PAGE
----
I’ve seen at least two articles — one by Arianna Huffington and the other on AlterNet.org — that posit that the ouster of Van Jones as a “green jobs” adviser from the Obama White House is the best thing that could have happened to Jones.
The idea apparently is that Jones will be able to do a lot more from outside of the White House than he could do from within it.
This seems logical. I mean, I can’t imagine working for the White House communications team, for instance. I mean, assuming that I could even get on the White House communications team, with my profanity-laced Internet screeds that date back to 2002 (um, Repugnicans aren’t just assholes, but they’re dirty fucking assholes) — and I couldn’t (so much for free fucking speech in the “land of the free”) — I’d have to be “proper” and “professional” all the time.
In other words, I couldn’t be myself. Just shoot me. (But only after you shoot Glenn Beck.)
Anyway, notes Huffington:
…No longer tied to his desk with a sock in his mouth, Van [Jones] is now freed to do what he does best: inspire and energize groups around the country. Student groups and labor groups and small business groups and middle class Americans everywhere who are losing jobs and losing homes and losing hope.
He’s free to push with all his might and insight for the vision tens of millions of Americans tirelessly worked for during the presidential campaign — the vision they voted for in November — but which is now in danger of being drowned in the fetid political swamps of Washington.
If Glenn Beck had any sense at all, he would have done everything in his power to keep Van Jones right where he was….
Huffington goes on in her piece to eschew the 9/11 “conspiracy theorists,” and I don’t understand this bandwagon, the need to frantically position oneself into one extreme camp or the other — usually into the camp that of course the unelected Bush regime that (after it stole the 2000 presidential election) lied about Iraq’s possession of weapons of mass destruction and fabricated color-coded “terrorism alerts” and just allowed Hurricane Katrina to ravage New Orleans never would have just let 9/11 happen!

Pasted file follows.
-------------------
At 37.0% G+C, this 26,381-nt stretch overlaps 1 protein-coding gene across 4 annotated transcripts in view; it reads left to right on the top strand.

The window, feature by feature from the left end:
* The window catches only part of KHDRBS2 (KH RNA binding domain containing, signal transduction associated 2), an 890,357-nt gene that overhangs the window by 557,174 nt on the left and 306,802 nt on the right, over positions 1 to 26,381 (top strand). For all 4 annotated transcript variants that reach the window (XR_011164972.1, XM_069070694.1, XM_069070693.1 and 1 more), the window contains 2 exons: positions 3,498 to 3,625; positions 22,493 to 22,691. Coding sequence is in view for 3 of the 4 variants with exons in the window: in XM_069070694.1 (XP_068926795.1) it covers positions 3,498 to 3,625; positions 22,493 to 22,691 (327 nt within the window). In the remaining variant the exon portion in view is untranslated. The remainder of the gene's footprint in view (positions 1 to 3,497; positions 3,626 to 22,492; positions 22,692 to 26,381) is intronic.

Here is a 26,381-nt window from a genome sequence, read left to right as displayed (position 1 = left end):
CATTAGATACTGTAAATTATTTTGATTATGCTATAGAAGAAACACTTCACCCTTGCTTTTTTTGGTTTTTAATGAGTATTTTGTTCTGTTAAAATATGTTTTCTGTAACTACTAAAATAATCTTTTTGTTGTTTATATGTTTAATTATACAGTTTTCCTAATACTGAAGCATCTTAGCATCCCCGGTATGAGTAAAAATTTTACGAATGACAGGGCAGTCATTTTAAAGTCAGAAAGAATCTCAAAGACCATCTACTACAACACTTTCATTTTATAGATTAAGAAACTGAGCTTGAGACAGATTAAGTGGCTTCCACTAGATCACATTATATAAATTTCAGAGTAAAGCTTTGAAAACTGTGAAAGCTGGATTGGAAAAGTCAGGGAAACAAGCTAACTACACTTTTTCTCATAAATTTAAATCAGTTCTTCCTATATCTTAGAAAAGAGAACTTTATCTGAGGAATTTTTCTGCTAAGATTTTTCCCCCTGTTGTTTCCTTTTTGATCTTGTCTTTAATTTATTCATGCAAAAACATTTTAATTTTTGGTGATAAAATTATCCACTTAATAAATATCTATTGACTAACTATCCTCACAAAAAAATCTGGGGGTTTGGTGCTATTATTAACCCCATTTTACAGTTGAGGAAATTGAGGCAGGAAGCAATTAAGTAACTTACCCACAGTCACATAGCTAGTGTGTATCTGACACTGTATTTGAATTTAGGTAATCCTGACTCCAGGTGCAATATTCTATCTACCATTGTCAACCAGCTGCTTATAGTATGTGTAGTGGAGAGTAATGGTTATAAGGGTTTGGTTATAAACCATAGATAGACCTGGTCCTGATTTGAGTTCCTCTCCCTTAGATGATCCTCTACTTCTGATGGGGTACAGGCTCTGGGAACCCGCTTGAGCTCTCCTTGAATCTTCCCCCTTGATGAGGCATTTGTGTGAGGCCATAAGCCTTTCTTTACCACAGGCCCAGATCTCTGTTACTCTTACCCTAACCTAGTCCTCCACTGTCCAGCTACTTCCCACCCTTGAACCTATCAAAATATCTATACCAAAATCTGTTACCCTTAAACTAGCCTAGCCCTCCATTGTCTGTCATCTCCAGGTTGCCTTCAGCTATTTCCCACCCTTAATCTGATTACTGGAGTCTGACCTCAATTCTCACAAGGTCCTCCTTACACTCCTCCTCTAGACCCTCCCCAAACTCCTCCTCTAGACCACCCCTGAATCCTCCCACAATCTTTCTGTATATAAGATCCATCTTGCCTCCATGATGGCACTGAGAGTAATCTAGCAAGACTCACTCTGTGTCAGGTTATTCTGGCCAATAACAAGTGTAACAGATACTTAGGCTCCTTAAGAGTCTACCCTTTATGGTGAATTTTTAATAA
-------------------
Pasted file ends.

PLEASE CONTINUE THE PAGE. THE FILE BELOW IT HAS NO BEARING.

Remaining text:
My stance on 9/11 is that while I am not comfortable going so far as to say that the Bush regime orchestrated 9/11, I certainly wouldn’t put it past the Bush regime to have had a good idea that it was going to happen but at the minimum to have been nonchalant about it. I mean, again, look how well the unelected Bush regime handled Hurricane Katrina, for which there had been plenty of warning!
The AlterNet.org article, by executive editor Don Hazen, is titled “Five Reasons Why Van Jones and Progressives are Better Off with Jones Out of the White House” and gives these five reasons: “Now he’s a household name” (and “Now he has a national stage”); “He’s been rescued from obscurity” (a bit redundant); “He’s the leader progressives need” (kind of like a New & Improved Barack Obama! — Now With Balls!, I guess); “He has a renewed charge to speak the truth”; and “He can provide real vision and organizing framework.”
While I think that it would be incredibly ironic if Jones, thanks to Glenn Beck, became the kind of progressive leader that Obama promised to be but hasn’t been, I can’t say that I agree with Hazen’s assertion that Jones can be more effective than even Michael Moore can be (I mean, racism most likely always will work against Jones, and Moore doesn’t have that particular problem).
And I cringed to read Hazen’s quasi-likening of Van Jones to Al Sharpton in that Sharpton first came into the limelight with some notoriety but now is a well-known guy, and that the same might happen for Jones. Gee, I certainly hope that Jones doesn’t follow the self-serving blowhard Sharpton’s (or Jesse Jackson’s) path…
(Not to say that neither Sharpton nor Jackson ever accomplished anything worthwhile, but these days they’re little but media whores for every black issue that comes up, such as even the death of Michael Jackson, which, from what I can tell, had to do with Michael Jackson, not with racism.)
Van Jones can do much better than that, and I suspect that he will.